Exercises, as in most physiotherapy, include strengthening and stretching exercises. In whatever way is possible, patients with neurological conditions need to get aerobic exercise. Physiotherapists may be able to make a plan so that this is possible.

Part of this plan for patients with neurological conditions would include balance training and coordination training. With these two skills in place, the patient will have a more advanced ability to do aerobic and other exercises. Aquatic exercise is also used.

Patients with neurological conditions must live with many problems of lack of movement and function. Physiotherapy can help them to overcome some of these problems. It can make their lives easier and more pleasant, besides.

Foot Complications of Diabetes

Whenever we think about people with diabetes, we often think of them as having problems with their feet. This is one of the most common complications of diabetes and diabetes, more than anyone, need to make certain that they address any problems with their feet early on as such problems can result in a life threatening condition.

Foot complications of diabetes are caused by neuropathy. Because the high glucose levels in the blood of a diabetic person affects the central nervous system after a period of time, it also affects nerves in various parts of your body. Most often effected are the nerves in the feet. The furthest from the brain, it is here where people with diabetes who have nerve damage, often do not feel cold or pain or even heat. People with diabetes that is uncontrolled often can injure their feet without feeling it. The injury may result in a blister or wound that will be slow to heal. The blister or wound becomes infected and the foot complications of diabetes begin.

In addition to not having the proper nerve sensations in their feet, people with diabetes often develop very dry feet because the nerves that secrete oil into the feet no longer work. Their feet may peel and crack, which only makes it even more probable for them to get sores and wounds in their feet.

Because high blood glucose levels make it difficult to stave off infection, a diabetic with a sore on their foot must be treated differently than a person without diabetes. The sore may be very slow to heal, if it heals at all. Infection often sets in. This can lead to gangrene and, in some cases, amputation.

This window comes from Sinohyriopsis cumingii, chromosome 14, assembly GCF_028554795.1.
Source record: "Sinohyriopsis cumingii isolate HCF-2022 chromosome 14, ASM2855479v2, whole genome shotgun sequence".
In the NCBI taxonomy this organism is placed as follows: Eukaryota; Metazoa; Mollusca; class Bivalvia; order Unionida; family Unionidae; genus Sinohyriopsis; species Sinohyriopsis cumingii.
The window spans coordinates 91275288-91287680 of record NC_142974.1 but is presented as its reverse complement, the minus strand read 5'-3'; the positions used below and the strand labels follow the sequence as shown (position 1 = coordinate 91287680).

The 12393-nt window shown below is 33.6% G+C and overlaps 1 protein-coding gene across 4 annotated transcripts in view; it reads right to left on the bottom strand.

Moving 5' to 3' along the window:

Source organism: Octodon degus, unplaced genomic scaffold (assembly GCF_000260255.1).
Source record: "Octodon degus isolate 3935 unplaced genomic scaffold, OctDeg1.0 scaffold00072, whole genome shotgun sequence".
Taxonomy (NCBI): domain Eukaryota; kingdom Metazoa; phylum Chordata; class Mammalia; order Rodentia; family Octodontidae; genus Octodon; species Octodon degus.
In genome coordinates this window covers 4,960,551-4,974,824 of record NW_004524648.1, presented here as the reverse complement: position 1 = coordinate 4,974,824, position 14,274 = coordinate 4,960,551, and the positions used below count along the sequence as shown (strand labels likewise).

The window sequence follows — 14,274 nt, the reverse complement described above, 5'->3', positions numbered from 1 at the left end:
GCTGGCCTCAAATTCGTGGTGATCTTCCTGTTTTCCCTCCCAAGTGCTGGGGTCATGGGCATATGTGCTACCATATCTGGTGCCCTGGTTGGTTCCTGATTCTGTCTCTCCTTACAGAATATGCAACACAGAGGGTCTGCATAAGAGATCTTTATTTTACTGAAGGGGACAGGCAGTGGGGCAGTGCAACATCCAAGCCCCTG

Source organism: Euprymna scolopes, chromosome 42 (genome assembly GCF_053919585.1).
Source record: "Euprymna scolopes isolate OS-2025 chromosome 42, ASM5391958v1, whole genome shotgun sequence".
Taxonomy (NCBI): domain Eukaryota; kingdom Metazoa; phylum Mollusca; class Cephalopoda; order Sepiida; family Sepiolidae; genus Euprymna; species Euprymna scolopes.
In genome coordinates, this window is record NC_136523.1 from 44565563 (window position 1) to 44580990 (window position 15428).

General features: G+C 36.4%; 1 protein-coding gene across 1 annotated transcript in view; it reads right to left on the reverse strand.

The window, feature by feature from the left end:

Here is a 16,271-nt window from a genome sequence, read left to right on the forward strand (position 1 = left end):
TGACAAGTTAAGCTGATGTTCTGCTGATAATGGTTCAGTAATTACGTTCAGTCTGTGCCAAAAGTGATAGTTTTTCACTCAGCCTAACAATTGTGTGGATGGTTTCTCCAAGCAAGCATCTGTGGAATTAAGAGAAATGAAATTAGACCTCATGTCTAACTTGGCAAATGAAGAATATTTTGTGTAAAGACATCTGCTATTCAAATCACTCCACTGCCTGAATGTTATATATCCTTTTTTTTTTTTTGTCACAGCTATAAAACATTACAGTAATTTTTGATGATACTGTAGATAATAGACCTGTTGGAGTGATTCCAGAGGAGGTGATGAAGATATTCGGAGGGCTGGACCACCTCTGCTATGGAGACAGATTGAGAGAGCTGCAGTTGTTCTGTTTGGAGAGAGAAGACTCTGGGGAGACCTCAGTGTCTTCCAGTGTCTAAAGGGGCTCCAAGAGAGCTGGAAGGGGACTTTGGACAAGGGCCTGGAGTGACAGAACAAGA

Foot complications of diabetes work like this. A person who has diabetes and who has not been keeping their blood glucose level under control gets an injury on their toe. It begins to bleed and crack. Then bandage it, hoping it will heal. It does not heal and soon the wound becomes infected. They go to the doctor who begins to treat the wound with antibiotics. Sometimes this works, sometimes it does not.

When the wound does not heal and the infection begins to spread, gangrene can set in. Gangrene can kill a person, and the doctor knows this. So the person with diabetes has a choice, they can either lose their toe or their life. In most cases, they choose to lose the toe.

In some cases, however, the gangrene has already spread to the foot. Plus, the amputation risks more infection. In many cases, not only does the person lose their toe, but their entire foot. And this can continue until they lose their leg.

This information is not meant to frighten anyone with diabetes. It is only to make a person realize how vital it is for anyone with this condition to be aware of the feet complications of diabetes. No one has to lose a toe or a foot or a leg. They simply need to manage their disease so that they can retain a healthy blood glucose level that will enable them to fight off any infection that may arise from a bump on the foot and stave off neuropathy. By maintaining a healthy glucose level and avoiding glycemia, a person with diabetes can lead a full life. The trick is to follow the rules dictated by the condition.

Avoid foods that are high in starch and sugars. The Glycemic Index is an excellent tool that can inform a diabetic about which foods should be avoided. Maintain your weight and exercise regularly. This will also boost your immune system. Be sure to visit your doctor regularly and monitor your blood glucose level. Keep a record of the levels to present to your doctor so he or she can adjust your insulin or medication if needed. By complying with your physician, you an avoid many of the complications that accompany diabetes.

Diabetes does not have to be a killer. Glycemia is life threatening but can be controlled. If you or a loved one has this condition, see the doctor regularly and follow the plans to manage the disease.